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It was founded in 1900, but does the Labour Party have a future? (Photo: Wkimedia Commons.)

More than 100 years after it was founded, the Labour Party’s future as a progressive force is up for debate (Photo: Wikimedia Commons.)

Can Corbyn’s message of social decency     change our political landscape?

Jeremy Corbyn’s meteoric rise since he entered Labour’s leadership contest has got the world in a tizzy – suppose he actually wins?! Would that make Labour unelectable or a force for radical change? HOT asked two local activists, Rachel Lever and Clive Gross, to write for and against the following proposition: Is it realistic to suppose that the Labour Party, which in the general election endorsed the Tories’ austerity policy and now appears to have difficulty seeing itself as the opposition, can lead the struggle for a society based on a fair distribution of wealth and resources and sustainable environmental policies? Below is Rachel’s argument in favour. Clive’s argument against is here.

Can Corbyn lead Labour to government power? And is Labour, even led by Corbyn, worth electing at all?

The first question comes from the Right, who are actually far more worried that he might win, not lose, in 2020. The second is from the Left, from the social campaigners who have written off Labour.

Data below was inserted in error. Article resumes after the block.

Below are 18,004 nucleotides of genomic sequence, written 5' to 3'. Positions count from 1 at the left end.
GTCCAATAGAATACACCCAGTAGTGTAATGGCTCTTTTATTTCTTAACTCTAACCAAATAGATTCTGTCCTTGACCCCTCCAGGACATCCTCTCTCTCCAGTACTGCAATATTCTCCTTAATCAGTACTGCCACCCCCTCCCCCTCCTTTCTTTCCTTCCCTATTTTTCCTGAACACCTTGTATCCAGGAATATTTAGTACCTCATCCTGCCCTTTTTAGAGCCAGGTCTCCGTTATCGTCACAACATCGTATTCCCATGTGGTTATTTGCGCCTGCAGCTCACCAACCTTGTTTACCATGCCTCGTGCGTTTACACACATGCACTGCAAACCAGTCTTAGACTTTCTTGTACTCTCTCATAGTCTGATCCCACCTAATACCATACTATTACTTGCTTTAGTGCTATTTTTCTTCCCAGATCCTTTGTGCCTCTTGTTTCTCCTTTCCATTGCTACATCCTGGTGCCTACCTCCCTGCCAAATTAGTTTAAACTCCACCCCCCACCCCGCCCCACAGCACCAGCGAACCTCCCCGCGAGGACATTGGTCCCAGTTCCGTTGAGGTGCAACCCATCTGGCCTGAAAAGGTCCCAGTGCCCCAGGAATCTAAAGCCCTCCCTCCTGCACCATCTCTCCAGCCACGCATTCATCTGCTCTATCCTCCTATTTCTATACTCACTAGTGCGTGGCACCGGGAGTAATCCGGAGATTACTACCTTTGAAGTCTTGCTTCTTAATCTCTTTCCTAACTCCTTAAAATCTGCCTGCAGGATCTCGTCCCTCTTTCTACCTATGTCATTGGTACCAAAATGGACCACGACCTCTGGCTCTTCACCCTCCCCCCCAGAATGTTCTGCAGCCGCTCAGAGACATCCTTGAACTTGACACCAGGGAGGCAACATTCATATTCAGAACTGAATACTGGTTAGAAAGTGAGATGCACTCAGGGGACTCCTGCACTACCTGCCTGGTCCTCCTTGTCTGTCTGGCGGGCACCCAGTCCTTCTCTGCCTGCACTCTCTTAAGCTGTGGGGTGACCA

First question: is Corbyn too far left to be electable?

That depends on whether you think Ed Miliband lost the election for being too far left or for being ineffectual and Tory-lite.

Those who repeat that Corbyn is ‘hard’ left are clearly just desperate to stop him. However, because the ground has shifted so far to the right, and the old Far Left has shrivelled up and almost died out, the ‘hard left’ jibe might have had some credibility – but for the thousands of perfectly normal people queueing up round the block to listen to him.

So the threats of ‘unelectability’ have been about as effective as trying to stop a speeding train with a feather duster. The ‘Corbyn mania”’that gives the lie to ‘unelectability’ has gripped the country and especially the young. The rudeness and abuse against his message of communal decency is just proving his point.

The long-range forecast of electoral disaster is in any case not evidence, but completely unfounded prediction.

Out with the new and in with the old.

Out with the new and in with the old.

They also say he’s about opposing, not governing: but Labour, if it’s doing the job properly, is always in opposition to the system, either in or out of government. And what we desperately need now is a strong opposition.

Such an opposition will demonstrate in practice the clear alternative that people can vote for in 2020, and also in by-elections and local elections en route. So the next election campaign starts here and now, the message constantly reinforced by opposition to a savage slash-and-burn Tory government.